Reviews for Boy Kings of Texas : A Memoir


Booklist Reviews 2012 June #1
Growing up in Brownsville, Texas, Martinez felt like a giraffe in a community of mules. Smart and sensitive (he sheds gallons of tears), he was an outsider. So, in a larger sense, were the other members of his family, who identified as Mexican but was regarded by the community as being American. As a result, Domingo felt he belonged in neither culture, which is a theme that unites his otherwise episodic coming-of-age memoir. Another, more visceral theme is machismo, a tradition in Mexican culture and that Martinez finds repugnant and that separates him from his overbearing father. Such experiences and others--children were regarded as a commodity to be swapped or traded--make the book an informal exercise in sociology as well as a memoir. Weighing in at more than 450 pages, the book extends from Martinez's preschool years to his thirties. Though too long, it nevertheless coheres and offers experiences that readers will find informative and emotionally engaging. Copyright 2012 Booklist Reviews.

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Kirkus Reviews 2012 June #2
Seattle-based Latino journalist Martinez recalls his youthful adventures in the 1980s romping around the border town of Brownsville, Texas. Though dirt poor, the author's Mexican-American family continually demonstrated resilience, solidarity and humor. His parents, "children themselves" right out of high school, began having kids in the late-'60s. In a household of "Sisyphean wetbacks" struggling to make ends meet, Martinez was the youngest. Much like his siblings, he was light-skinned, didn't identify with Mexican culture, and spoke English, an anomaly in a primarily Spanish-speaking region. From his family's crowded house emerge resonant stories about a tough, gun-toting, spell-casting Gramma; the death of the family dog and his father's swift retribution; his two older sisters, "the Mimis," who dyed their hair blonde, dressed in designer labels and adopted a "Valley Girl" affectation; his hard-drinking, abrasive father's drug trafficking; shenanigans with friends; turbulence with close older brother Dan; and melancholy recollections of beatings from his parents and what he can remember of their sordid histories. At more than 450 pages, the personal remembrances may prove wearisome, even as the narrative brims with candid, palpable emotion. Still, Martinez lushly captures the mood of the era and illuminates the struggles of a family hobbled by poverty and a skinny Latino boy becoming a man amid a variety of tough circumstances. A finely detailed, sentimental family scrapbook inscribed with love. Copyright Kirkus 2012 Kirkus/BPI Communications.All rights reserved.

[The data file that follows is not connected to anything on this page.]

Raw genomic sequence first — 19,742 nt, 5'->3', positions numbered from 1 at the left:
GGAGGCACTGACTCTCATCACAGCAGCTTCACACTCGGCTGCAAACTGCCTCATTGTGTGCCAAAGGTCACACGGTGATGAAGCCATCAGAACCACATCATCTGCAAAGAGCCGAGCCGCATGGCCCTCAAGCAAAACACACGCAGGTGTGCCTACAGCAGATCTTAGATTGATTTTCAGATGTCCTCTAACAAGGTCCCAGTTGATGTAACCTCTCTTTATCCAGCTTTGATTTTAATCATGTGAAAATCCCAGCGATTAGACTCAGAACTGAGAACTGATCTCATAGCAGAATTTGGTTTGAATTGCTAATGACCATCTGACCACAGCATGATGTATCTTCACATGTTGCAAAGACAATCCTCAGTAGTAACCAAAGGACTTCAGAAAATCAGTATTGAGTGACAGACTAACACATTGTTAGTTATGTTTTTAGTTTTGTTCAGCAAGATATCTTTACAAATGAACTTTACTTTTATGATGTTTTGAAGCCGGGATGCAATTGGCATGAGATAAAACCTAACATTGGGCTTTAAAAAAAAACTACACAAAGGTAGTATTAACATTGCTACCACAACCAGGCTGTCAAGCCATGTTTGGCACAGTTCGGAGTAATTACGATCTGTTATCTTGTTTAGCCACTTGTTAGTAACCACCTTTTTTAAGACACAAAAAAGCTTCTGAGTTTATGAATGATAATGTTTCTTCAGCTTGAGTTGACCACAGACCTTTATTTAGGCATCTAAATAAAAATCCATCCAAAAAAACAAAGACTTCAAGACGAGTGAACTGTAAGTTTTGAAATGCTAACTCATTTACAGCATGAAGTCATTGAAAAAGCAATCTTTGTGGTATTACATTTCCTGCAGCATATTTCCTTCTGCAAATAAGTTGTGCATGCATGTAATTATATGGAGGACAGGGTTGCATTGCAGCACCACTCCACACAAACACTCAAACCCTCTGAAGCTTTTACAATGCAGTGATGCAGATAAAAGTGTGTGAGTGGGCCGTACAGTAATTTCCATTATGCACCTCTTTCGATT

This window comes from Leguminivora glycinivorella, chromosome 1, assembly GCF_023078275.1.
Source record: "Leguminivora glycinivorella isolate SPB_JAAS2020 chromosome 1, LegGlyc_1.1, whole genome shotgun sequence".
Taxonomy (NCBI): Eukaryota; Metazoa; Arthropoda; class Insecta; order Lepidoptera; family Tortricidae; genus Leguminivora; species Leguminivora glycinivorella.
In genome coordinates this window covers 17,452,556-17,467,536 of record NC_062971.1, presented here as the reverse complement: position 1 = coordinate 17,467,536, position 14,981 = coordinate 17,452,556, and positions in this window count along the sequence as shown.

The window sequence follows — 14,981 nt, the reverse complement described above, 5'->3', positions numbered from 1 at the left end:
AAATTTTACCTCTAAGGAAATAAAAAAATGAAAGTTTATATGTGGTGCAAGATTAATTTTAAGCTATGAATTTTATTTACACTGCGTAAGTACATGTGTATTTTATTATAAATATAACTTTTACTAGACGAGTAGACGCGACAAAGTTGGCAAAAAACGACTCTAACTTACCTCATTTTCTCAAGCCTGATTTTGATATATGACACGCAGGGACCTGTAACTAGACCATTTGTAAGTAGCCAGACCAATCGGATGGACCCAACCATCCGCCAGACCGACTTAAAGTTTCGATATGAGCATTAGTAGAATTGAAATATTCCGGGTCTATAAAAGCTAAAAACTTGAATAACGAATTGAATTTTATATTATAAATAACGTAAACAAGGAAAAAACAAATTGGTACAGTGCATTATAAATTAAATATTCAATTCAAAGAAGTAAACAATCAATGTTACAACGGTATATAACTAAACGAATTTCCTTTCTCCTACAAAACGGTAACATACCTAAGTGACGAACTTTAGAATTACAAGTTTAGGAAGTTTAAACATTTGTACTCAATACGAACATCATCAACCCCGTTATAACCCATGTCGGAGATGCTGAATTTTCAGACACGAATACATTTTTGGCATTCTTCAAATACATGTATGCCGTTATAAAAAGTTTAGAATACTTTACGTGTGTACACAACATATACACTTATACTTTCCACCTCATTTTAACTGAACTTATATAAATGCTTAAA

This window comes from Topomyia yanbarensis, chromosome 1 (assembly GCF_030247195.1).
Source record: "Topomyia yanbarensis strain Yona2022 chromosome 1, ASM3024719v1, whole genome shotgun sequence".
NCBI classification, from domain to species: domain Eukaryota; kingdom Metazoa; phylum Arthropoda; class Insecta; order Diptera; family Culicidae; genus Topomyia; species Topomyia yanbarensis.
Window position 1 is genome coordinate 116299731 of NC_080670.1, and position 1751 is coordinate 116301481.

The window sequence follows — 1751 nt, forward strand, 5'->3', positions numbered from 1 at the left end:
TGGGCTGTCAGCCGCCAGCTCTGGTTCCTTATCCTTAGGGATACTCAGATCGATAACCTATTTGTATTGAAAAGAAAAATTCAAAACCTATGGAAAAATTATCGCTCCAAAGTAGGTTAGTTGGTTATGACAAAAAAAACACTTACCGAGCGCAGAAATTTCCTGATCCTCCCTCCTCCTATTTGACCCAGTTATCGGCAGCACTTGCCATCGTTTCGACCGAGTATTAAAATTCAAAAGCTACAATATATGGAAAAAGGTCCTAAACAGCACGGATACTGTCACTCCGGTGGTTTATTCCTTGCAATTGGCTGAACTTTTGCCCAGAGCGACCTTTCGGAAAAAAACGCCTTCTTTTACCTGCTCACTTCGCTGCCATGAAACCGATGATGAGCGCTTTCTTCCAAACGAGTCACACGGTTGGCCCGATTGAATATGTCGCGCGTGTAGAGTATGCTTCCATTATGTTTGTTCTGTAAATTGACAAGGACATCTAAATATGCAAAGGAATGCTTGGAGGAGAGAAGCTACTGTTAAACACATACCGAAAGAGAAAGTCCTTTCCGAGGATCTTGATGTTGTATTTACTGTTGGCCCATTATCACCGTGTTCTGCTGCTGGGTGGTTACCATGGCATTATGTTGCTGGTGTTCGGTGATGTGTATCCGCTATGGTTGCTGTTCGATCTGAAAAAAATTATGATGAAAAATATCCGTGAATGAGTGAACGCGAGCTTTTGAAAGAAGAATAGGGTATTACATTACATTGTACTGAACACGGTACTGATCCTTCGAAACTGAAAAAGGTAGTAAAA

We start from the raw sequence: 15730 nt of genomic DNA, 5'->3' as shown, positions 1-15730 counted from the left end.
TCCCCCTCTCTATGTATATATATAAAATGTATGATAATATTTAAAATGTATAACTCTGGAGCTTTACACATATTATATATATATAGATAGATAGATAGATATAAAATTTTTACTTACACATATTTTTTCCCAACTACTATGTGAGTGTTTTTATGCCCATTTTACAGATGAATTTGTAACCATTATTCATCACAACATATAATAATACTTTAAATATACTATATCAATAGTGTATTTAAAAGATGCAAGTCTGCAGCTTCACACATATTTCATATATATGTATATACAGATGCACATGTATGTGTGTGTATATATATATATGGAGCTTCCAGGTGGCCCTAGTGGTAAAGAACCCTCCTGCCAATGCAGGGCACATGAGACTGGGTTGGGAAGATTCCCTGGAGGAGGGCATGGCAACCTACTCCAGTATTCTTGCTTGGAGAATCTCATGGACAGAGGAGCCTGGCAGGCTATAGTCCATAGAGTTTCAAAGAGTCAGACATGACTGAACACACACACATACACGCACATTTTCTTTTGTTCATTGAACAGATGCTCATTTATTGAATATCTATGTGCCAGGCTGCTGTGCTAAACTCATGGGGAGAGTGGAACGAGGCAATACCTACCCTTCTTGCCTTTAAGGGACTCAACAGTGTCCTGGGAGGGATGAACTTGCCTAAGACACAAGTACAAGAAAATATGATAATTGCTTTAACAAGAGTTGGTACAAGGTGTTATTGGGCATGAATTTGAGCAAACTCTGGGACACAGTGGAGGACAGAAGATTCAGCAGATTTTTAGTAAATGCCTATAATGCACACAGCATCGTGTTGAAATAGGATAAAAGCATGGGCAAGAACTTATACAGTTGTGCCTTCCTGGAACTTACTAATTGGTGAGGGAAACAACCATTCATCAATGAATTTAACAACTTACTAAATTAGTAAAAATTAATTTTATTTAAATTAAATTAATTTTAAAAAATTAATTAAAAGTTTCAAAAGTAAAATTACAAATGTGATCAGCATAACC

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Publishers Weekly Reviews 2012 June #4

Opening with the brutal tale of the murder of a beloved pet avenged, Seattle journalist Martinez's memoir of growing up in Texas in the 70s and 80s along the Mexican border is an emotional roller coaster rendered in exquisite detail. Struggling with his cultural identity and the usual kaleidoscope of adolescent emotions, Martinez felt like a perpetual outsider. Even more marginalized by his family's emotional reserve and propensity for violence (physical as well as emotional), he eventually finds solace in substances before moving to Seattle to live with his older brother in hopes of a more peaceful and productive life. But old habits die hard. Once there, Martinez finds himself sucked into an emotional whirlpool once again; the violence he thought he left in Texas follows him, as do his demons. Though written with a strong, clear voice, Martinez goes into often lengthy digressions, frequently losing his momentum and, occasionally, the thread of conversation between writer and reader. Still, this fascinating and sometimes horrifying account of growing up Hispanic in a Texas border town is an artfully rendered take on family, community, and one man's journey to adulthood. (July)

[Page ]. Copyright 2012 PWxyz LLC

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Publishers Weekly Annex Reviews

Opening with the brutal tale of the murder of a beloved pet avenged, Seattle journalist Martinez's memoir of growing up in Texas in the 70s and 80s along the Mexican border is an emotional roller coaster rendered in exquisite detail. Struggling with his cultural identity and the usual kaleidoscope of adolescent emotions, Martinez felt like a perpetual outsider. Even more marginalized by his family's emotional reserve and propensity for violence (physical as well as emotional), he eventually finds solace in substances before moving to Seattle to live with his older brother in hopes of a more peaceful and productive life. But old habits die hard. Once there, Martinez finds himself sucked into an emotional whirlpool once again; the violence he thought he left in Texas follows him, as do his demons. Though written with a strong, clear voice, Martinez goes into often lengthy digressions, frequently losing his momentum and, occasionally, the thread of conversation between writer and reader. Still, this fascinating and sometimes horrifying account of growing up Hispanic in a Texas border town is an artfully rendered take on family, community, and one man's journey to adulthood. (July)

[Page ]. Copyright 2012 PWxyz LLC

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